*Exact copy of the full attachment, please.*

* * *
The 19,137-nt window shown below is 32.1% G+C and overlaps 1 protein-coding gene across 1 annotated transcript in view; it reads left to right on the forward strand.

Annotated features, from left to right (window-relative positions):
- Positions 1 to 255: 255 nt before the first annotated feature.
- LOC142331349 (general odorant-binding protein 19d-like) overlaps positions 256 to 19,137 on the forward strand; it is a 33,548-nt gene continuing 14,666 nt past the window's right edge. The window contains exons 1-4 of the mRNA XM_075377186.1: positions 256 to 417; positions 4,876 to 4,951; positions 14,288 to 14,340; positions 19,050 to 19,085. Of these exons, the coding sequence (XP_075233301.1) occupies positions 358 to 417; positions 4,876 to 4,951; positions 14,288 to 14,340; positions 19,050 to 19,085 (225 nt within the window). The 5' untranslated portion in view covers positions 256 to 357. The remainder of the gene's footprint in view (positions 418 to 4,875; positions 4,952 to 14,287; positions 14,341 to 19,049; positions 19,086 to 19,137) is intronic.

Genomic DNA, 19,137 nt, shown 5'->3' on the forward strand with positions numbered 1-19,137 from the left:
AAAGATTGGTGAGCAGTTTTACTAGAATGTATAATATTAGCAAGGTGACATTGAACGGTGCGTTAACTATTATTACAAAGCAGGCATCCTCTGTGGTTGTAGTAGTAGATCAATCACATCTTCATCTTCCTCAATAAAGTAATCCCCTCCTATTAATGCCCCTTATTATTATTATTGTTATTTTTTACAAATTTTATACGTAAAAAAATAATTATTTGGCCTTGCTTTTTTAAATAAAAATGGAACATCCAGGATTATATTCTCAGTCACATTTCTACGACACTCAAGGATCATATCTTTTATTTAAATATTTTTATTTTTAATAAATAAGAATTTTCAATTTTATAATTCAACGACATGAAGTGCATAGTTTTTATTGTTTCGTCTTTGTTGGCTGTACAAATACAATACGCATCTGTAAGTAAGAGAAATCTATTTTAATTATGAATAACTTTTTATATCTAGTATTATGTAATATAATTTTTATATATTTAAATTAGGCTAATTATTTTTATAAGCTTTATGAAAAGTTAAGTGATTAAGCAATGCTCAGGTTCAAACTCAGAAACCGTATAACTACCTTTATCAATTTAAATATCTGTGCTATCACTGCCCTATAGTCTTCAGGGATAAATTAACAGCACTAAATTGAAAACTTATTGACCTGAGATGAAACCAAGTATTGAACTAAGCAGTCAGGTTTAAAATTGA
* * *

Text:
The 19,137-nt window shown below is 32.1% G+C and overlaps 1 protein-coding gene across 1 annotated transcript in view; it reads left to right on the forward strand.

Annotated features, from left to right (window-relative positions):
- Positions 1 to 255: 255 nt before the first annotated feature.
- LOC142331349 (general odorant-binding protein 19d-like) overlaps positions 256 to 19,137 on the forward strand; it is a 33,548-nt gene continuing 14,666 nt past the window's right edge. The window contains exons 1-4 of the mRNA XM_075377186.1: positions 256 to 417; positions 4,876 to 4,951; positions 14,288 to 14,340; positions 19,050 to 19,085. Of these exons, the coding sequence (XP_075233301.1) occupies positions 358 to 417; positions 4,876 to 4,951; positions 14,288 to 14,340; positions 19,050 to 19,085 (225 nt within the window). The 5' untranslated portion in view covers positions 256 to 357. The remainder of the gene's footprint in view (positions 418 to 4,875; positions 4,952 to 14,287; positions 14,341 to 19,049; positions 19,086 to 19,137) is intronic.

Genomic DNA, 19,137 nt, shown 5'->3' on the forward strand with positions numbered 1-19,137 from the left:
AAAGATTGGTGAGCAGTTTTACTAGAATGTATAATATTAGCAAGGTGACATTGAACGGTGCGTTAACTATTATTACAAAGCAGGCATCCTCTGTGGTTGTAGTAGTAGATCAATCACATCTTCATCTTCCTCAATAAAGTAATCCCCTCCTATTAATGCCCCTTATTATTATTATTGTTATTTTTTACAAATTTTATACGTAAAAAAATAATTATTTGGCCTTGCTTTTTTAAATAAAAATGGAACATCCAGGATTATATTCTCAGTCACATTTCTACGACACTCAAGGATCATATCTTTTATTTAAATATTTTTATTTTTAATAAATAAGAATTTTCAATTTTATAATTCAACGACATGAAGTGCATAGTTTTTATTGTTTCGTCTTTGTTGGCTGTACAAATACAATACGCATCTGTAAGTAAGAGAAATCTATTTTAATTATGAATAACTTTTTATATCTAGTATTATGTAATATAATTTTTATATATTTAAATTAGGCTAATTATTTTTATAAGCTTTATGAAAAGTTAAGTGATTAAGCAATGCTCAGGTTCAAACTCAGAAACCGTATAACTACCTTTATCAATTTAAATATCTGTGCTATCACTGCCCTATAGTCTTCAGGGATAAATTAACAGCACTAAATTGAAAACTTATTGACCTGAGATGAAACCAAGTATTGAACTAAGCAGTCAGGTTTAAAATTGA